Free, who presides in the 18th Judicial District, has had a number of previous encounters with the judiciary commission that weren’t made public until the current case, including similar instances in which he failed to recognize clear conflicts of interest. In 2001, for instance, Free signed what is called a deferred recommendation of discipline agreement with the commission after he failed to recuse himself from a case in which he had previously prosecuted the defendant.
In 1998, Free was cautioned by the judiciary commission “concerning allegations of a biased decision resulting from a hunting lodge relationship,” according to court filings. The judiciary commission also had warned Free in 2005 to avoid appointments that “tend to create an appearance of impropriety” amid claims that Free had showed bias by naming “a political ally ex parte as a temporary liquidator” in a case, the filings show.
In the latest case, Free drew the commission’s ire after traveling to a ranch south of Corpus Christi, Texas, at the expense of a lawyer who just days before the April 2010 trip had tried and settled a personal injury case in Free’s court. The judge made the trip at the request of Assistant District Attorney Tony Clayton, an attorney who regularly appears in matters before Free.
At the time, Clayton supposedly had expressed interest in buying the property, the Casa Bonita Ranch, in Goliad County, owned by Texas attorney David Rumley, who was working with Clayton on the personal injury case. Court filings say the “ostensible reason” for Free’s attendance was to allow him to offer Clayton his opinion of the ranch.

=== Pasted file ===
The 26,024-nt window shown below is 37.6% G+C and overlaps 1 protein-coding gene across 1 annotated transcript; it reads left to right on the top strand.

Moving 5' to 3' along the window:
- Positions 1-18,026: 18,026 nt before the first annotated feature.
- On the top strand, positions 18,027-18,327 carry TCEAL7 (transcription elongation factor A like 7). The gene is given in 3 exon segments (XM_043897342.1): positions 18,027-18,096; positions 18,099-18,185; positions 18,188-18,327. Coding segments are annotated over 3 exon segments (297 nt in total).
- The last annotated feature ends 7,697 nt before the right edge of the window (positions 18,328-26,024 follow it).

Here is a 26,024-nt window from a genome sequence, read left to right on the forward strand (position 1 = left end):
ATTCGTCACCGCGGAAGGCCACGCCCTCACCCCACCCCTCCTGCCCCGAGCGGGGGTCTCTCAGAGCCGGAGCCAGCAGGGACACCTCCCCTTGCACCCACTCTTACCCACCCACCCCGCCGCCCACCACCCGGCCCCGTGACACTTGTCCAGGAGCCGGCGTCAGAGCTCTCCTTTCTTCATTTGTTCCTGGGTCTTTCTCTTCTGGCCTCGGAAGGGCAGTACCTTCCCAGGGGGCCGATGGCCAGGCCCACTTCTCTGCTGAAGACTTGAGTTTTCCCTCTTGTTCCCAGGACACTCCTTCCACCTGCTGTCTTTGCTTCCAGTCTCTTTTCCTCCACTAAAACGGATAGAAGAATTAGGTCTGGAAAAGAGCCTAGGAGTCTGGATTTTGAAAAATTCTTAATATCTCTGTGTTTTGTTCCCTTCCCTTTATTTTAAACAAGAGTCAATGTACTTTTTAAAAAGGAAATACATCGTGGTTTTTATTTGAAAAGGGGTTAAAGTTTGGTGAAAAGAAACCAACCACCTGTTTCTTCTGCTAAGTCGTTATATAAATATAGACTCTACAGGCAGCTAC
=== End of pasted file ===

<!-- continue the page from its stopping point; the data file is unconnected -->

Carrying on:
Free, according to court filings, is considered an expert “regarding wildlife management, hunting and the suitability of hunting camps.” Clayton, however, quickly determined he was not interested in the property and left the ranch.
The timing of the trip raised eyebrows on the judiciary commission because investigators believed Clayton may have invited the judge to Texas during settlement negotiations. The commission ultimately determined the invitation occurred “at or near the time of the settlement negotiations” but that the hunting trip had no impact on the case in Free’s court.
Free later appeared before the judiciary commission and described the trip as “just some friends going to look at some property together and boiling crawfish and hanging out.”
Justice John Weimer expressed alarm at a passage in the commission’s court filings that found “the testimony of the trip’s participants was not credible,” even as it rejected the notion that the story had been “concocted after the fact” to protect Free.
“It opens up a whole venue of concern if somebody is not being forthcoming with the commission,” Weimer said.
The commission’s filing quotes Free as saying there are “a lot of things I was not aware of in the (judicial) canons.” He added that “I’m much more cognizant that I have to be attentive of all the canons, especially in my personal life.”
Free did not speak at Monday’s hearing and left the Supreme Court so briskly that reporters had to chase him down St. Louis Street to seek comment.
He kept his back turned and walked away in silence.
Follow Jim Mustian on Twitter, @JimMustian.